Take steps now to prevent osteoporosis. Calcium, magnesium, and vitamins D and K all support healthy bones.
As many as 2 million Canadians have osteoporosis. Over the age of 50, one in four women and one in eight men have the disease. Canada, let’s take steps now to prevent this common disease later.
What is osteoporosis?
The body is constantly breaking down old bone and making new bone. When we’re young bone strength generally builds up as long as the body receives the nutrients it needs to form a strong bone structure. As we age this process slows down and bone loss and deterioration can occur.
Risk factors for osteoporosis include:
- being female
- having low estrogen levels (including after menopause)
- being older; after age 75, the risk is the same for men and women
- living a sedentary lifestyle
- family history of osteoporosis
- late onset of menstruation or early menopause
- smoking, caffeine, and regular alcohol use
- diet low in calcium or high in sodium
- long-term use of medications such as corticosteroids, diuretics, and thyroid medications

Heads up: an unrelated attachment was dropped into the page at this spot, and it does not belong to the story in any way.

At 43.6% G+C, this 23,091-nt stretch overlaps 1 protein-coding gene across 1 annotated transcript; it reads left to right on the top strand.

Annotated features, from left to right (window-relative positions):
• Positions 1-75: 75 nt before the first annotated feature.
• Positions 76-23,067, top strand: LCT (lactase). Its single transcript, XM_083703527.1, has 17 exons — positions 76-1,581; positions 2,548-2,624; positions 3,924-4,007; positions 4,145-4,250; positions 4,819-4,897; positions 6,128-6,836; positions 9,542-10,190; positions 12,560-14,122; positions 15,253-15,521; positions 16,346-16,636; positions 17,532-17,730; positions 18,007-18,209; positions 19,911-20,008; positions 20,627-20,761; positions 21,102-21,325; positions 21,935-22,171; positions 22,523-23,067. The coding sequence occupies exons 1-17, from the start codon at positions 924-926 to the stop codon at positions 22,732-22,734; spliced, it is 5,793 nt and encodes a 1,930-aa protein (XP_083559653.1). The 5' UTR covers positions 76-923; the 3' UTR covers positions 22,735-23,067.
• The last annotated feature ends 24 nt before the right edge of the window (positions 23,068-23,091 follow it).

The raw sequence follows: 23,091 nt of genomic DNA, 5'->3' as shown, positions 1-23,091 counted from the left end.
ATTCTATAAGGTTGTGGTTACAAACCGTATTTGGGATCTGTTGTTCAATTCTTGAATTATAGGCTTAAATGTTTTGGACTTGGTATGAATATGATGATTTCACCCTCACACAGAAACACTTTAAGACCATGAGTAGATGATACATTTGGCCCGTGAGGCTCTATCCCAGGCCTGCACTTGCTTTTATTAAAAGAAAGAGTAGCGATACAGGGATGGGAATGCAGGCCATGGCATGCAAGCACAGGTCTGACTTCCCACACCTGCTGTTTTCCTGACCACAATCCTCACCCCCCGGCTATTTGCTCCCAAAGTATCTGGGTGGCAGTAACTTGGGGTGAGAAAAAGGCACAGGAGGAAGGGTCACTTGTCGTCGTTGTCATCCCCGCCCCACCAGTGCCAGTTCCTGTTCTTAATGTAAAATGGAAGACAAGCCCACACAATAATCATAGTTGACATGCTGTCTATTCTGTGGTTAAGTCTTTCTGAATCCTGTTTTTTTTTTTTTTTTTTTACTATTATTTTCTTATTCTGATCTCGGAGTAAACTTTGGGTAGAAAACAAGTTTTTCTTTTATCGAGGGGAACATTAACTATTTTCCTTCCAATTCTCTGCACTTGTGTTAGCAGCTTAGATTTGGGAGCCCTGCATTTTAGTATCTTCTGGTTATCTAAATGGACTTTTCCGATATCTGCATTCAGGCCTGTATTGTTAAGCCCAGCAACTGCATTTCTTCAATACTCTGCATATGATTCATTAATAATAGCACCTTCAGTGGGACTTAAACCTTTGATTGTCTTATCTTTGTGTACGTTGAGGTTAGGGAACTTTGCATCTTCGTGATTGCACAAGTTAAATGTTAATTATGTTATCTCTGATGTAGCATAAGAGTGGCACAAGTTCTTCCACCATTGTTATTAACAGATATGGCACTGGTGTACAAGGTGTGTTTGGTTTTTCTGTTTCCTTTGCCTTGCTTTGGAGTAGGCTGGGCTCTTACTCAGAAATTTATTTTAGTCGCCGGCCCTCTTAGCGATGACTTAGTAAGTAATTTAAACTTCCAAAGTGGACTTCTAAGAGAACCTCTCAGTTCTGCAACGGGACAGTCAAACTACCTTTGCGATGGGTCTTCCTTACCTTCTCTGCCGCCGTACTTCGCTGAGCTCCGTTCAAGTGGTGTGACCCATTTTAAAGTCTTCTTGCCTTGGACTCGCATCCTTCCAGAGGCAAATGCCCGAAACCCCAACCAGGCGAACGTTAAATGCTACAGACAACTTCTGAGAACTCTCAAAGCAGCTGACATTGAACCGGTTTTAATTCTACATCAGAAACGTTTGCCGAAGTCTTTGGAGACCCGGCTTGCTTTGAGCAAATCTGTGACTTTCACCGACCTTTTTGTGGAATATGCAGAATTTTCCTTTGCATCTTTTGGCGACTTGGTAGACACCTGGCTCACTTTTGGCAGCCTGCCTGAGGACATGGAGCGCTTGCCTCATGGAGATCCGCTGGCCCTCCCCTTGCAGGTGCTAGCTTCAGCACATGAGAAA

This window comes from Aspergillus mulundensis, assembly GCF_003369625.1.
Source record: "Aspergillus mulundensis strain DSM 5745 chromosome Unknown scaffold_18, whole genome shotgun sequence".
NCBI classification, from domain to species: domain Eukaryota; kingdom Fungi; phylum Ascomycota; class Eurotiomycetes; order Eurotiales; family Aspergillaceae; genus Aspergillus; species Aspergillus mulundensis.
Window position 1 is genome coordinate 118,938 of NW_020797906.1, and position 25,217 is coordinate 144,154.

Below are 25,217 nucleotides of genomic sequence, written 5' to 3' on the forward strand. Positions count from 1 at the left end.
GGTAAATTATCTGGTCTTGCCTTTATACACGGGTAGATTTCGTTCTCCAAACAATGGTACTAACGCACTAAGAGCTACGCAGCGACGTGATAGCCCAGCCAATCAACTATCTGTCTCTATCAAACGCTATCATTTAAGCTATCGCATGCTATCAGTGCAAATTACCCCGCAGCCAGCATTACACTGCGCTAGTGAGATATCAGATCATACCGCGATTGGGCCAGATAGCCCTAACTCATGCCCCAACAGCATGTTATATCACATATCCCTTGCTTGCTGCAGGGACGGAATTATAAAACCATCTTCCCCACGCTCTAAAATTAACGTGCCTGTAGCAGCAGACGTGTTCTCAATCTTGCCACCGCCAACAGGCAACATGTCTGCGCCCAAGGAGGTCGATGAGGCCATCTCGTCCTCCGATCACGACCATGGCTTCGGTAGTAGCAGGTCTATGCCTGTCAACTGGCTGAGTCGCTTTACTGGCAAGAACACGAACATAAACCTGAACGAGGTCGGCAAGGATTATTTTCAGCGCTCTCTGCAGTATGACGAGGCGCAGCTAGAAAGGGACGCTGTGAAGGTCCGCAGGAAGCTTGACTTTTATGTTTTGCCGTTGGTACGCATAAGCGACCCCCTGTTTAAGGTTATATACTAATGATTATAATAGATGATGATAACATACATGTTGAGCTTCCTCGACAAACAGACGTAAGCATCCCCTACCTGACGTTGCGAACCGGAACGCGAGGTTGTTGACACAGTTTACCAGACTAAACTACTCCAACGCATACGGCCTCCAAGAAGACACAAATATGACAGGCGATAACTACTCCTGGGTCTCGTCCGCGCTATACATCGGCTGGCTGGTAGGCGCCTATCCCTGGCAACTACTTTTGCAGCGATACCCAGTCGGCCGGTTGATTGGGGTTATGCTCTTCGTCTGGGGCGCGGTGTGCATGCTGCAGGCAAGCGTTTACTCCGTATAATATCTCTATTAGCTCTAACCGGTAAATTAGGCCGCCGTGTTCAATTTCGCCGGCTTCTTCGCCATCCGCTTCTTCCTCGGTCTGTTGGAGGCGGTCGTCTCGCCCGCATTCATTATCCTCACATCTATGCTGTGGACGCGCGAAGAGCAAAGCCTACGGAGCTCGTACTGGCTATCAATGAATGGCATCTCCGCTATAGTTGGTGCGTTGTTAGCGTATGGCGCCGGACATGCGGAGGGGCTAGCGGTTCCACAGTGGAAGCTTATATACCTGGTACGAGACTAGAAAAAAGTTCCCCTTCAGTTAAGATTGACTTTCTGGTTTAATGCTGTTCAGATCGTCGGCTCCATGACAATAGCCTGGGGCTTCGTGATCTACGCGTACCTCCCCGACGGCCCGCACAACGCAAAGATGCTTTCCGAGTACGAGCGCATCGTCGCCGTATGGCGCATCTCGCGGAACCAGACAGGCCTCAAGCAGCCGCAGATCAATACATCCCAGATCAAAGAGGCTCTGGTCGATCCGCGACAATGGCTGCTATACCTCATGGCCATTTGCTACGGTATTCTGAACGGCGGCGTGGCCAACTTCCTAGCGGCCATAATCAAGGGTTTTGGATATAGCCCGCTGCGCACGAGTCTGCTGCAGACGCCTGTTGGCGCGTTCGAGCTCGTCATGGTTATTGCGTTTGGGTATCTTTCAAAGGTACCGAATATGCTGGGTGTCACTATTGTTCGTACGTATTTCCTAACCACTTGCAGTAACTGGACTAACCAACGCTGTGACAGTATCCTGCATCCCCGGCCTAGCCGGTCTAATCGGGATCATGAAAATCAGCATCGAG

Supplements for optimal bone support
Calcium, which most people know about for its bone-building properties, is but one mineral involved in the bone matrix. Magnesium is equally important, and each requires the other for their absorption and utilization.
Calcium and magnesium supplements can be poorly absorbed if the minerals are in inorganic forms such as calcium carbonate or magnesium oxide. Chelated versions of these nutrients provide more usable amounts for the body.
A ratio review
Many supplements contain a 2:1 ratio of calcium to magnesium, providing what some nutritionists believe is excess calcium given that we also get calcium from food—about 500 to 700 mg daily. For many, a ratio of 1:1 is preferable.
In addition to chelated calcium and magnesium, a bone-support formula should also contain boron, which helps the body retain calcium; magnesium; and silicon, which aids in calcium absorption.
Vitamins D and K
Vitamin D has been shown to help prevent bone loss. Osteoporosis Canada recommends 400 to 1000 IU for adults under age 50 without osteoporosis. For adults over 50: 800 to 2000 IU. Anyone with osteoporosis: 800 IU or more daily.
Higher vitamin K intake is also associated with higher bone mineral density, suggesting that it may offer protection against bone loss and osteoporotic fractures in the elderly.
Invisible or not, bones are relied upon throughout our life. Reduce your risk of osteoporosis through diet, lifestyle and supplementation.